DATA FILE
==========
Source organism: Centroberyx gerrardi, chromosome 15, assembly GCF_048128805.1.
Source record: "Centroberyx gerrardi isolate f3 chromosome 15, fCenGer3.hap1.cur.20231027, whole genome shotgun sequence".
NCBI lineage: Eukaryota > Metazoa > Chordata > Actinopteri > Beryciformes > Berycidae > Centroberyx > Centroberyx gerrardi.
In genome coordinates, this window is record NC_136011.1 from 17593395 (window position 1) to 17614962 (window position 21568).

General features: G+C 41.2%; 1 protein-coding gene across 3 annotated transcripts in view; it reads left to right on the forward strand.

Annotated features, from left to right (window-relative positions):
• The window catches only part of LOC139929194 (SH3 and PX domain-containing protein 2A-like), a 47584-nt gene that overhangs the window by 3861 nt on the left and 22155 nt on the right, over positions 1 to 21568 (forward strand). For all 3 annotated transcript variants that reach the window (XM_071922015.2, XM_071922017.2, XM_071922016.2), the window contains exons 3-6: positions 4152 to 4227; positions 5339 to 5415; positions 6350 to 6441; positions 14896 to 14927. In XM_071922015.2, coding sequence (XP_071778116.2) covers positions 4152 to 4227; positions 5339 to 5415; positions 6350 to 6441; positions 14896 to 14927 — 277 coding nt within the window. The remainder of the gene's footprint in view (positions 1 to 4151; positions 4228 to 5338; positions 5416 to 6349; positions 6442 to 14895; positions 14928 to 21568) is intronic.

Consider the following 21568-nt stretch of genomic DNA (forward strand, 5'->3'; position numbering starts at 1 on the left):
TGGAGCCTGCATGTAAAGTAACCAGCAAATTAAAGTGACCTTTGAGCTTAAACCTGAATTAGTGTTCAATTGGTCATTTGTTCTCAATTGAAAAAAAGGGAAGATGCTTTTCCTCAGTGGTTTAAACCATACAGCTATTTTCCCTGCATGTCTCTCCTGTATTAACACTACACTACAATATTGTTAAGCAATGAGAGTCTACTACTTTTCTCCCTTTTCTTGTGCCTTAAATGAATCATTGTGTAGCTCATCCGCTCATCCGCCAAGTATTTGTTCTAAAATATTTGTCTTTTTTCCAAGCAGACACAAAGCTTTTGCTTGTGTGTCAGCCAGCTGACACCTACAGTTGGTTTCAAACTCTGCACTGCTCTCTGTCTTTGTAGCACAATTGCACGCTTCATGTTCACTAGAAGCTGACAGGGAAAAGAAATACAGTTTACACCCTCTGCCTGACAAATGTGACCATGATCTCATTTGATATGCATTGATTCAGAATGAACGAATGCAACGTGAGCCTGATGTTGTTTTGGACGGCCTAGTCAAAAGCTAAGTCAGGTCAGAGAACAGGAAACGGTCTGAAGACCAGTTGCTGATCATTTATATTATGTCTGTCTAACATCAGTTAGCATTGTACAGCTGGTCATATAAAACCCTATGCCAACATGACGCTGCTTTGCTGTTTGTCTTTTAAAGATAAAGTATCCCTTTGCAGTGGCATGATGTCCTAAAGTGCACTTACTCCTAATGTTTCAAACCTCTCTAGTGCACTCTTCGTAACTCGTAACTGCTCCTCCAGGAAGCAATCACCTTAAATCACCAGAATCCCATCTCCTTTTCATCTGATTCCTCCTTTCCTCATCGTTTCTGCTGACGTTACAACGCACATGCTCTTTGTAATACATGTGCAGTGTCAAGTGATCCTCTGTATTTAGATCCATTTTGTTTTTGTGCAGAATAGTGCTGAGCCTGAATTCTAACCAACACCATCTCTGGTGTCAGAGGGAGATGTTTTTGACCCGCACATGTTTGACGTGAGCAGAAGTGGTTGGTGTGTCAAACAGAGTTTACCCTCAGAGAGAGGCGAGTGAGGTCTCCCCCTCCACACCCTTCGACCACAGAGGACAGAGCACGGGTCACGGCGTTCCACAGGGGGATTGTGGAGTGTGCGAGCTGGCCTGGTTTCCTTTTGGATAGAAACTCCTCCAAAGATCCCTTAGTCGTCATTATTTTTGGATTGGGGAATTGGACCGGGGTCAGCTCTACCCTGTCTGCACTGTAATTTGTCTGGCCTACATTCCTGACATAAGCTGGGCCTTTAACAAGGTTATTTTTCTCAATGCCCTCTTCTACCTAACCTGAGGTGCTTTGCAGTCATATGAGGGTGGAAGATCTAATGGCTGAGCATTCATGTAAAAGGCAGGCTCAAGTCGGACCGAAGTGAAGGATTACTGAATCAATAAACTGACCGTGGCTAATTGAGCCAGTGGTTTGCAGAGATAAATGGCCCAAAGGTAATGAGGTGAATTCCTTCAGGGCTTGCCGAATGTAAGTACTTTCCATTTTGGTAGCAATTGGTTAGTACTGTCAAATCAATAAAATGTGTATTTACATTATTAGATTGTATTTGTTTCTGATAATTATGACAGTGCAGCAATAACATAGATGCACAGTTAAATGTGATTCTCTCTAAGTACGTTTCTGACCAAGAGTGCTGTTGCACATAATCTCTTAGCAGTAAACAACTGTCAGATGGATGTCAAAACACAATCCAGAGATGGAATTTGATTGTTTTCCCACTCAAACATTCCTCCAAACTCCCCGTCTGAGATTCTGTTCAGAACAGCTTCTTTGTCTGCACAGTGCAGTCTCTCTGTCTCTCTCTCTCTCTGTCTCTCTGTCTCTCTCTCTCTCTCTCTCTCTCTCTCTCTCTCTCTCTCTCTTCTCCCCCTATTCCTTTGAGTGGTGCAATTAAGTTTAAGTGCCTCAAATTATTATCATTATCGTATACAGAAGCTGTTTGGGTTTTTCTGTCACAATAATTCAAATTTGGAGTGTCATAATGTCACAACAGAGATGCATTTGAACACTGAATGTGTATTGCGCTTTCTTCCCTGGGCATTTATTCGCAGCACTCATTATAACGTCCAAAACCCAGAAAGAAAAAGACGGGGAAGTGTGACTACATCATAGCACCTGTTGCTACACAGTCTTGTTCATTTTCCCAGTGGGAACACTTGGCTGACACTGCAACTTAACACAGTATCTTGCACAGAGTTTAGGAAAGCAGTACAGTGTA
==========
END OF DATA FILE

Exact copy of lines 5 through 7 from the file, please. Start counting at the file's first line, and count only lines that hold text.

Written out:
General features: G+C 41.2%; 1 protein-coding gene across 3 annotated transcripts in view; it reads left to right on the forward strand.

Annotated features, from left to right (window-relative positions):
• The window catches only part of LOC139929194 (SH3 and PX domain-containing protein 2A-like), a 47584-nt gene that overhangs the window by 3861 nt on the left and 22155 nt on the right, over positions 1 to 21568 (forward strand). For all 3 annotated transcript variants that reach the window (XM_071922015.2, XM_071922017.2, XM_071922016.2), the window contains exons 3-6: positions 4152 to 4227; positions 5339 to 5415; positions 6350 to 6441; positions 14896 to 14927. In XM_071922015.2, coding sequence (XP_071778116.2) covers positions 4152 to 4227; positions 5339 to 5415; positions 6350 to 6441; positions 14896 to 14927 — 277 coding nt within the window. The remainder of the gene's footprint in view (positions 1 to 4151; positions 4228 to 5338; positions 5416 to 6349; positions 6442 to 14895; positions 14928 to 21568) is intronic.